Facilities (Campus Spaces)

The Right Stuff

Materials and systems for new higher ed building


Colleges and universities occupy a unique position when it comes to building new facilities. Decision makers must deftly keep a lot of balls in the air, balancing aesthetics, longevity, maintainability — and, as always, cost — when choosing materials and systems. Unlike other sectors, however, colleges and universities have an opportunity — some might argue an obligation — to walk along the leading/bleeding edge.

“Colleges should push the envelope and be the catalyst for change when it comes to new knowledge,” explains Phoebe Crisman, AIA, associate professor of architecture, University of Virginia. “The built environment is no different.”

Crisman acknowledges that this responsibility comes with heavy caveats. Structures on college campuses are routinely built to last 100 years or more as opposed to the mere four decades asked of a Class A office building. “Because of this, focusing on the longevity of materials is crucial,” she says. Crisman also advises balancing cutting-edge technology with a solid warranty from the manufacturer. “Sometimes things fail because of the installation, not the material,” she says.

Higher ed building construction


When choosing any material Crisman advises focusing on keep experimenting and innovating. “Universities have to lead in intelligent, forward and long-term thinking,” she insists. “If we can’t get it right, who can?”

Roofing for the Long Haul

Choosing a roof is a job you only want to do once. Dave Landis, manager, technical services & field inspections, Petersen Aluminum Corporation, explains. “Construction causes significant disruptions on campus,” he admits. “You don’t want to do it again in 30 years. College roofs should last at least 50 years, if not longer.”

That degree of longevity presents a compelling reason to choose a metal roof. As example, Landis points to the Koury Oral Health Sciences Building at the University of North Carolina. The school chose a 30,000-square-foot copper roof that is designed to last for 80 to 100 years. Of course, that long life comes at a cost. “A commercial, standing seam 16-ounce copper roof generally approaches $40-50 per square foot installed,” quotes Landis.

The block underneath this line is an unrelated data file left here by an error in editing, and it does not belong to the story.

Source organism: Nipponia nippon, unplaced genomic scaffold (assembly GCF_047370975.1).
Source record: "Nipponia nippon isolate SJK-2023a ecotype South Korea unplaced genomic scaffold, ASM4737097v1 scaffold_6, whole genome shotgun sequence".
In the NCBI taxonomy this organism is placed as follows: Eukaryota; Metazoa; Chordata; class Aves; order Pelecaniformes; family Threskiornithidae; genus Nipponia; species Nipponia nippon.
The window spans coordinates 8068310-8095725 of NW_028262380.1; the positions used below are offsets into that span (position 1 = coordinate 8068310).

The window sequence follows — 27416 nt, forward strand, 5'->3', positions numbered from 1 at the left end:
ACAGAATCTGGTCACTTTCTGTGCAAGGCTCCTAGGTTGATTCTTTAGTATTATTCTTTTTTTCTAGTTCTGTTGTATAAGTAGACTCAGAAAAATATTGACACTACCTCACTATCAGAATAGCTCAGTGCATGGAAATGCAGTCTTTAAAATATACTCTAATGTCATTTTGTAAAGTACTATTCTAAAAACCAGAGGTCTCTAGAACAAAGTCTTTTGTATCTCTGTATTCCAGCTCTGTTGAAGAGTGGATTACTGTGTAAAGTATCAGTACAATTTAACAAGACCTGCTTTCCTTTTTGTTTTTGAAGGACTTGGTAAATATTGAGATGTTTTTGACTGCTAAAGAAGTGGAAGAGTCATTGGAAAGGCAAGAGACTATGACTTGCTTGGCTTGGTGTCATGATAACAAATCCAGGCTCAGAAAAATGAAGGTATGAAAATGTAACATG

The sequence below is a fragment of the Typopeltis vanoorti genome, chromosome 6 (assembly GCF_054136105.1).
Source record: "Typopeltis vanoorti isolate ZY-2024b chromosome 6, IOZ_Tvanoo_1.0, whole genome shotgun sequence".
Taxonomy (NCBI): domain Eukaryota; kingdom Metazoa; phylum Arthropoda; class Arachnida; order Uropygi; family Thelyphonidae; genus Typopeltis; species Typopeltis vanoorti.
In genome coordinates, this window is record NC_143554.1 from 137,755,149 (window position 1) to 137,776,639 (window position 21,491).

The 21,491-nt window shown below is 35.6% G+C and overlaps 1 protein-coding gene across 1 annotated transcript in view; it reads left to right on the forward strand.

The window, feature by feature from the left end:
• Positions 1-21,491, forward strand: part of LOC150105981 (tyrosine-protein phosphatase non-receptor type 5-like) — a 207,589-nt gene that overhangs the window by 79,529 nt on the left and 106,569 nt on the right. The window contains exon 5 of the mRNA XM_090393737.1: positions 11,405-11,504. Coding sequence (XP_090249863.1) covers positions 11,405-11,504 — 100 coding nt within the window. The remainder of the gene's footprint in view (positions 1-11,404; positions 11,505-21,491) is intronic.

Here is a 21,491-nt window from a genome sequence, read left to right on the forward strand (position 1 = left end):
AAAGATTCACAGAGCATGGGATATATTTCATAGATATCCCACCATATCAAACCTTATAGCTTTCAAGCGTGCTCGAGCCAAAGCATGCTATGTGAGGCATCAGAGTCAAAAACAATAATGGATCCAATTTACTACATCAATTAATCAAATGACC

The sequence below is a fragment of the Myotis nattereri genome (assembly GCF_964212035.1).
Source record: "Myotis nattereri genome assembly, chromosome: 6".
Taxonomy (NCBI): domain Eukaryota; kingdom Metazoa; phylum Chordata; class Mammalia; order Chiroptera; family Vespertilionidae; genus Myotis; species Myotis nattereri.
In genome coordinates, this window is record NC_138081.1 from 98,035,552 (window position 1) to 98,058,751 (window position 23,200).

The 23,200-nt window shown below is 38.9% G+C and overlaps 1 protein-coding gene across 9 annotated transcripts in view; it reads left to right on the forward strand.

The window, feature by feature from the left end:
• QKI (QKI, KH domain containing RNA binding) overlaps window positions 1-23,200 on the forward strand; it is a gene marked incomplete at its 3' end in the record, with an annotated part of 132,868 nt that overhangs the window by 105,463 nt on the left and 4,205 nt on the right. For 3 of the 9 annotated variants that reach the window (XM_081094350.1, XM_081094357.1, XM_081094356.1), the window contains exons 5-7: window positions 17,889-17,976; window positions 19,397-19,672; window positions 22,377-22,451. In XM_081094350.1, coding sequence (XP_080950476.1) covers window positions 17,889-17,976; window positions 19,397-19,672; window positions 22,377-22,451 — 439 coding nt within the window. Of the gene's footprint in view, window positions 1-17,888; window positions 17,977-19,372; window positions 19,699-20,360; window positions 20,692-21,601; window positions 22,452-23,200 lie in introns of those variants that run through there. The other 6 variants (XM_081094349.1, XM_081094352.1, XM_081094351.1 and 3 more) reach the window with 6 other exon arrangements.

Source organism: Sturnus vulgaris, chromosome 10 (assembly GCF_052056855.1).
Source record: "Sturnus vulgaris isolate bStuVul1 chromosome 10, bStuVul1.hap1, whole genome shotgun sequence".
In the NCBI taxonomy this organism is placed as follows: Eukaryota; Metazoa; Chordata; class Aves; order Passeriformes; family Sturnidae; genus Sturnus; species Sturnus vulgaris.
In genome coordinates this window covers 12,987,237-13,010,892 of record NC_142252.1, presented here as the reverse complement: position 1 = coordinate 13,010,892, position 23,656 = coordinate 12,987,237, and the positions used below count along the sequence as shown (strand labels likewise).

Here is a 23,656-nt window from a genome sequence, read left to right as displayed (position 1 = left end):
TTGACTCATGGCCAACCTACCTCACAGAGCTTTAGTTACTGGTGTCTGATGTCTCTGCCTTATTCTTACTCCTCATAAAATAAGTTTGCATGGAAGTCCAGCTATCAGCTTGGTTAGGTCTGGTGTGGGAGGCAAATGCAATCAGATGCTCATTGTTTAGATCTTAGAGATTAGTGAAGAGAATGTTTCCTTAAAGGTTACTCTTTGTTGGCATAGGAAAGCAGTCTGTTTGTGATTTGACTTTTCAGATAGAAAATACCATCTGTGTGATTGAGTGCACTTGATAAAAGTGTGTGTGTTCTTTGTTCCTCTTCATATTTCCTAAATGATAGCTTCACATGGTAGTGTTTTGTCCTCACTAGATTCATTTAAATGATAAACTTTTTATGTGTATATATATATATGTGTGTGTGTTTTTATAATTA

higher ed construction
higher ed construction at UMass Amherst


BUILT TO LAST. The four-story, 87,200-gross-square-foot Design Building currently under construction on the campus of UMass Amherst integrates the latest wood technologies including a structural system consisting of exposed heavy engineered timber and cross-laminated timber decking and shear walls. The exterior cladding incorporates a glazed curtain-wall system and an aluminum panel rain-screen system. It will also have a roof that will host two types of roof gardens, extensive and intensive. The facility is intended to be a showcase of integrated design that is expressive of today’s state-of-the-art building technology.

Aesthetics and ease of maintenance are other compelling reasons to choose a metal roof. But Landis stresses that not all metal is the same. “Any time we get into a corrosive, aggressive saltwater environment we urge the design team to look at aluminum,” he says. “We will not encourage a steel product in those environments.” He suggests aluminum for hot climates as well, as the material is more reflective than steel.

Landis eagerly points to metal roofs for longevity, aesthetics and ease of maintenance but stops short at sustainability for metal or any other product. “The substantiality of roofing gets overblown,” he cautions. “Even under LEED 2.2 roofing only represents one point. Sure it’s important, but is it critical? No.”